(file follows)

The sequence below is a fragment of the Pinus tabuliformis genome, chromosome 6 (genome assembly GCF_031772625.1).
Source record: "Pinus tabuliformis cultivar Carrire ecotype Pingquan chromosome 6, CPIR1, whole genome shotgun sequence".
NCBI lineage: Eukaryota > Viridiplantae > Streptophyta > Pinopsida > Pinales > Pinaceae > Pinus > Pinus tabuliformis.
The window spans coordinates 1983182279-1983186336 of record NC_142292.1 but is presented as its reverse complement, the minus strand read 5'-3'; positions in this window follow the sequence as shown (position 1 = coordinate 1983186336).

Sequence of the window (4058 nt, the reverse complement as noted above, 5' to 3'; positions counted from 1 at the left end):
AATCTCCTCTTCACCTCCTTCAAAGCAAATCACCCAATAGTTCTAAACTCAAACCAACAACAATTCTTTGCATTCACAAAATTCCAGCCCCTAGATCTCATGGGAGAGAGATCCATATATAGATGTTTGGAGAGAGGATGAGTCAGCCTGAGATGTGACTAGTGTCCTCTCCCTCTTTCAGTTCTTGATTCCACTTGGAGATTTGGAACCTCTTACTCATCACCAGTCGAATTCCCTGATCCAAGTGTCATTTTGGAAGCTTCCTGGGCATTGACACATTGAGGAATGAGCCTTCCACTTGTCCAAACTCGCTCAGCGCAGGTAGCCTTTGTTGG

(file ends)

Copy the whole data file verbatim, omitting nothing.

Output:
The sequence below is a fragment of the Pinus tabuliformis genome, chromosome 6 (genome assembly GCF_031772625.1).
Source record: "Pinus tabuliformis cultivar Carrire ecotype Pingquan chromosome 6, CPIR1, whole genome shotgun sequence".
NCBI lineage: Eukaryota > Viridiplantae > Streptophyta > Pinopsida > Pinales > Pinaceae > Pinus > Pinus tabuliformis.
The window spans coordinates 1983182279-1983186336 of record NC_142292.1 but is presented as its reverse complement, the minus strand read 5'-3'; positions in this window follow the sequence as shown (position 1 = coordinate 1983186336).

Sequence of the window (4058 nt, the reverse complement as noted above, 5' to 3'; positions counted from 1 at the left end):
AATCTCCTCTTCACCTCCTTCAAAGCAAATCACCCAATAGTTCTAAACTCAAACCAACAACAATTCTTTGCATTCACAAAATTCCAGCCCCTAGATCTCATGGGAGAGAGATCCATATATAGATGTTTGGAGAGAGGATGAGTCAGCCTGAGATGTGACTAGTGTCCTCTCCCTCTTTCAGTTCTTGATTCCACTTGGAGATTTGGAACCTCTTACTCATCACCAGTCGAATTCCCTGATCCAAGTGTCATTTTGGAAGCTTCCTGGGCATTGACACATTGAGGAATGAGCCTTCCACTTGTCCAAACTCGCTCAGCGCAGGTAGCCTTTGTTGG